Absolutely gorgeous vintage 100% Chinese Silk Peony Flowers Scarf from the well-known Qiantaixiang Silk store in the ancient city of Suzho, China, which was established in 1863. This large (45" x 45") and lovely vintage silk scarf or wrap is in excellent unused condition with no flaws. The original tags are still attached.
Gorgeous fall colors of burgundy orangey/peach, white, green, orange and brown with a large border all around. Large orangey/peach colored peony flowers with green stems and leaves fill in the center. The corners have a burgundy background. Absolutely stunning!
Peony flowering plants are native to Asia and are used in many of their decorative arts. The peony is named after Paeon, a student of Asclepius, the Greek god of medicine and healing. Asclepius became jealous of his pupil; Zeus saved Paeon from the wrath of Asclepius by turning him into the peony flower.
Always known as a paradise of natural beauty, Suzhou is also a paradise of shopping. Several large-scale pedestrian streets in Suzhou collect the essence of Suzhou specialty and crafts. Besides silk and embroidery, Suzhou offers abundance of crafts such as sandal wood folding fans, silk fans, wood cut paintings, jade carvings, calligraphy and paintings. Guanqian Street has a history of more than 150 years and it is well known for many time-honored shops such as Daoxiangcun Cake Shop, Qiantaixiang Silk Shop, Huangtianyuan Dumpling Shop.
Silk fabric was first developed in ancient China, with some of the earliest examples found as early as 3500 BC. Legend gives credit for developing silk to a Chinese empress, Leizu (Hsi-Ling-Shih, Lei-Tzu). Silks were originally reserved for the Emperors of China for their own use and gifts to others, but spread gradually through Chinese culture and trade both geographically and socially, and then to many regions of Asia.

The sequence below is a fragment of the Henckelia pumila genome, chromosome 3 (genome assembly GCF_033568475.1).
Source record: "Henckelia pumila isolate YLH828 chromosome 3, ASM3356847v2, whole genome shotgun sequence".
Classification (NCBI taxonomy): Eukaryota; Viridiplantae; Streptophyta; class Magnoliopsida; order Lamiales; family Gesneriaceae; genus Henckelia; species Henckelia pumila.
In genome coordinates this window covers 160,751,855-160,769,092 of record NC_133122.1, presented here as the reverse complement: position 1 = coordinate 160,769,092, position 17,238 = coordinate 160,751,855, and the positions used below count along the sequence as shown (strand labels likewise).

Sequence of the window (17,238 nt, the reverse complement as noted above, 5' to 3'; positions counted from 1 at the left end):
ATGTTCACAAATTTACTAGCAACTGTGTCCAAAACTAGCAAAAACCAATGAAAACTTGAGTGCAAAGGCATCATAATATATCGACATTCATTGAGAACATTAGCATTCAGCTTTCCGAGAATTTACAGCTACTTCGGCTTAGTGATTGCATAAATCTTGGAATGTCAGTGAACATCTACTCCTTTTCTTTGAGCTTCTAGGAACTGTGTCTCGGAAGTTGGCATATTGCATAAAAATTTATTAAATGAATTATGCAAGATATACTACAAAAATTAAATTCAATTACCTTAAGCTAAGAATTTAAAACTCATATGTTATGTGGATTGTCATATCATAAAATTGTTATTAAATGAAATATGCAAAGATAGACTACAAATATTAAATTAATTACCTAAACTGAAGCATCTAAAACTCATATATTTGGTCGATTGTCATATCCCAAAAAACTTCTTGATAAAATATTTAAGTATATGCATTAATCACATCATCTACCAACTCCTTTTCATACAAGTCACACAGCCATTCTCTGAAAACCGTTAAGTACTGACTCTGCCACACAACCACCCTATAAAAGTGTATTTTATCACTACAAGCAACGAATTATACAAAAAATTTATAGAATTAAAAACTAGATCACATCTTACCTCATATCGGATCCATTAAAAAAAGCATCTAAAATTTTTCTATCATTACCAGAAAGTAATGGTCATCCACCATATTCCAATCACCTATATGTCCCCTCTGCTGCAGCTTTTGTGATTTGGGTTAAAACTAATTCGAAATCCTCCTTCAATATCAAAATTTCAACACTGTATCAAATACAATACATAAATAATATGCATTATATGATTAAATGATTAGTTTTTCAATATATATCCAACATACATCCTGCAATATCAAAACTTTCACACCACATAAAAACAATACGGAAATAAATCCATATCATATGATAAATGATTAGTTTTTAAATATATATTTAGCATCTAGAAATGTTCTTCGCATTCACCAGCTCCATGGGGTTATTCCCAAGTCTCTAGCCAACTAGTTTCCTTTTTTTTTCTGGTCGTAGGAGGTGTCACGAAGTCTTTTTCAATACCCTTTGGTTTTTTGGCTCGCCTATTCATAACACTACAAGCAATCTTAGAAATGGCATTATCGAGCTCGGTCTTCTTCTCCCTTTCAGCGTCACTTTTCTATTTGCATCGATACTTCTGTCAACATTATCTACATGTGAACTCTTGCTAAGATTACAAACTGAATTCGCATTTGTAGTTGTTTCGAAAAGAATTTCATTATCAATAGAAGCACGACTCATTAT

Silk rapidly became a popular luxury fabric in the many areas accessible to Chinese merchants because of its texture and lustre. Silk was in great demand, and became a staple of pre-industrial international trade. In July 2007, archeologists discovered intricately woven and dyed silk textiles in a tomb in Jiangxi province, dated to the Eastern Zhou Dynasty roughly 2,500 years ago. Although historians have suspected a long history of a formative textile industry in ancient China, this find of silk textiles employing "complicated techniques" of weaving and dyeing provides direct and concrete evidence for silks dating before the Mawangdui-discovery and other silks dating to the Han Dynasty (202 BC-220 AD).
The first evidence of the silk trade is the finding of silk in the hair of an Egyptian mummy of the 21st dynasty, c.1070 BC. The silk trade reached as far as the Indian subcontinent, the Middle East, Europe, and North Africa. This trade was so extensive that the major set of trade routes between Europe and Asia came to be known as the Silk Road.
The Emperors of China strove to keep knowledge of sericulture secret to maintain the Chinese monopoly. In the ancient era, silk from China was the most lucrative and sought-after luxury item traded across the Eurasian continent, and many civilizations, such as the ancient Persians, benefited economically from trade.
A2612 - Vintage 100% Chinese Silk Scarf QIANTAIXIANG SILK Peony Flowers Brown, Orange, Peach, Green & Burgundy 45" x 45"